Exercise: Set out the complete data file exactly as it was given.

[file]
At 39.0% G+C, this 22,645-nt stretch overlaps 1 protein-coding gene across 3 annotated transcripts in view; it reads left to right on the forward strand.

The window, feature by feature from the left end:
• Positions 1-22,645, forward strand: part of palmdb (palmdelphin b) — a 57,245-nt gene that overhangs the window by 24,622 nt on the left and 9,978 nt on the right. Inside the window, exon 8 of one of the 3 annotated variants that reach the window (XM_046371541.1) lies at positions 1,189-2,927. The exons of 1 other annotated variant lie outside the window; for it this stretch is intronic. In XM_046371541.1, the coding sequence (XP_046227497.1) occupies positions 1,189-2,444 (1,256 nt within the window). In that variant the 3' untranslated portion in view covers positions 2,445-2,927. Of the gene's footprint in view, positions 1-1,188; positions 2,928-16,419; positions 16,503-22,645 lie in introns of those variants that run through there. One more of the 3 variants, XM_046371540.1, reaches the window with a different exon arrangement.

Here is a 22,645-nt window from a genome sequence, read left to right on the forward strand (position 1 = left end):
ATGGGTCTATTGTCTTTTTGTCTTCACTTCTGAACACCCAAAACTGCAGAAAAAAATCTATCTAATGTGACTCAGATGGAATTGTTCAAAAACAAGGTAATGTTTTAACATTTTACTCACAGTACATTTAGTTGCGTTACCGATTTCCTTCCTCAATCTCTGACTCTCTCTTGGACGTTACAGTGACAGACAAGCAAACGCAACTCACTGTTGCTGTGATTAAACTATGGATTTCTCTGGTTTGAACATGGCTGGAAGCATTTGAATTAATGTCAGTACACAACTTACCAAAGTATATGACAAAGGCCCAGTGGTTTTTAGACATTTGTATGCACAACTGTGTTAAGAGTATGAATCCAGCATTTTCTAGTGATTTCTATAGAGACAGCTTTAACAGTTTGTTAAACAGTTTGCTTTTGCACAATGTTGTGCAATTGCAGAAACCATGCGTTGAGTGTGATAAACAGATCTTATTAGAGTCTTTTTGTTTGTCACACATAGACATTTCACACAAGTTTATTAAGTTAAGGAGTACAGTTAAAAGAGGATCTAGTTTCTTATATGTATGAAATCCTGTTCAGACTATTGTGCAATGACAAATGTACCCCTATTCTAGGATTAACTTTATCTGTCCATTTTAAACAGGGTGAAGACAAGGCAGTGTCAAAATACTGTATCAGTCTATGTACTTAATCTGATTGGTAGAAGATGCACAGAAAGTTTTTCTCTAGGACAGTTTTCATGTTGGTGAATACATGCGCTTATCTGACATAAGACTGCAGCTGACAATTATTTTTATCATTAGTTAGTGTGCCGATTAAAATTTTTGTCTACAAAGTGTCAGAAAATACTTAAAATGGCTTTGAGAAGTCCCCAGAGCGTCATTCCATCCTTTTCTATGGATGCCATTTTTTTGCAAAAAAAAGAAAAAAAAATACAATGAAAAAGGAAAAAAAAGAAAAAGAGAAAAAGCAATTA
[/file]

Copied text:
At 39.0% G+C, this 22,645-nt stretch overlaps 1 protein-coding gene across 3 annotated transcripts in view; it reads left to right on the forward strand.

The window, feature by feature from the left end:
• Positions 1-22,645, forward strand: part of palmdb (palmdelphin b) — a 57,245-nt gene that overhangs the window by 24,622 nt on the left and 9,978 nt on the right. Inside the window, exon 8 of one of the 3 annotated variants that reach the window (XM_046371541.1) lies at positions 1,189-2,927. The exons of 1 other annotated variant lie outside the window; for it this stretch is intronic. In XM_046371541.1, the coding sequence (XP_046227497.1) occupies positions 1,189-2,444 (1,256 nt within the window). In that variant the 3' untranslated portion in view covers positions 2,445-2,927. Of the gene's footprint in view, positions 1-1,188; positions 2,928-16,419; positions 16,503-22,645 lie in introns of those variants that run through there. One more of the 3 variants, XM_046371540.1, reaches the window with a different exon arrangement.

Here is a 22,645-nt window from a genome sequence, read left to right on the forward strand (position 1 = left end):
ATGGGTCTATTGTCTTTTTGTCTTCACTTCTGAACACCCAAAACTGCAGAAAAAAATCTATCTAATGTGACTCAGATGGAATTGTTCAAAAACAAGGTAATGTTTTAACATTTTACTCACAGTACATTTAGTTGCGTTACCGATTTCCTTCCTCAATCTCTGACTCTCTCTTGGACGTTACAGTGACAGACAAGCAAACGCAACTCACTGTTGCTGTGATTAAACTATGGATTTCTCTGGTTTGAACATGGCTGGAAGCATTTGAATTAATGTCAGTACACAACTTACCAAAGTATATGACAAAGGCCCAGTGGTTTTTAGACATTTGTATGCACAACTGTGTTAAGAGTATGAATCCAGCATTTTCTAGTGATTTCTATAGAGACAGCTTTAACAGTTTGTTAAACAGTTTGCTTTTGCACAATGTTGTGCAATTGCAGAAACCATGCGTTGAGTGTGATAAACAGATCTTATTAGAGTCTTTTTGTTTGTCACACATAGACATTTCACACAAGTTTATTAAGTTAAGGAGTACAGTTAAAAGAGGATCTAGTTTCTTATATGTATGAAATCCTGTTCAGACTATTGTGCAATGACAAATGTACCCCTATTCTAGGATTAACTTTATCTGTCCATTTTAAACAGGGTGAAGACAAGGCAGTGTCAAAATACTGTATCAGTCTATGTACTTAATCTGATTGGTAGAAGATGCACAGAAAGTTTTTCTCTAGGACAGTTTTCATGTTGGTGAATACATGCGCTTATCTGACATAAGACTGCAGCTGACAATTATTTTTATCATTAGTTAGTGTGCCGATTAAAATTTTTGTCTACAAAGTGTCAGAAAATACTTAAAATGGCTTTGAGAAGTCCCCAGAGCGTCATTCCATCCTTTTCTATGGATGCCATTTTTTTGCAAAAAAAAGAAAAAAAAATACAATGAAAAAGGAAAAAAAAGAAAAAGAGAAAAAGCAATTA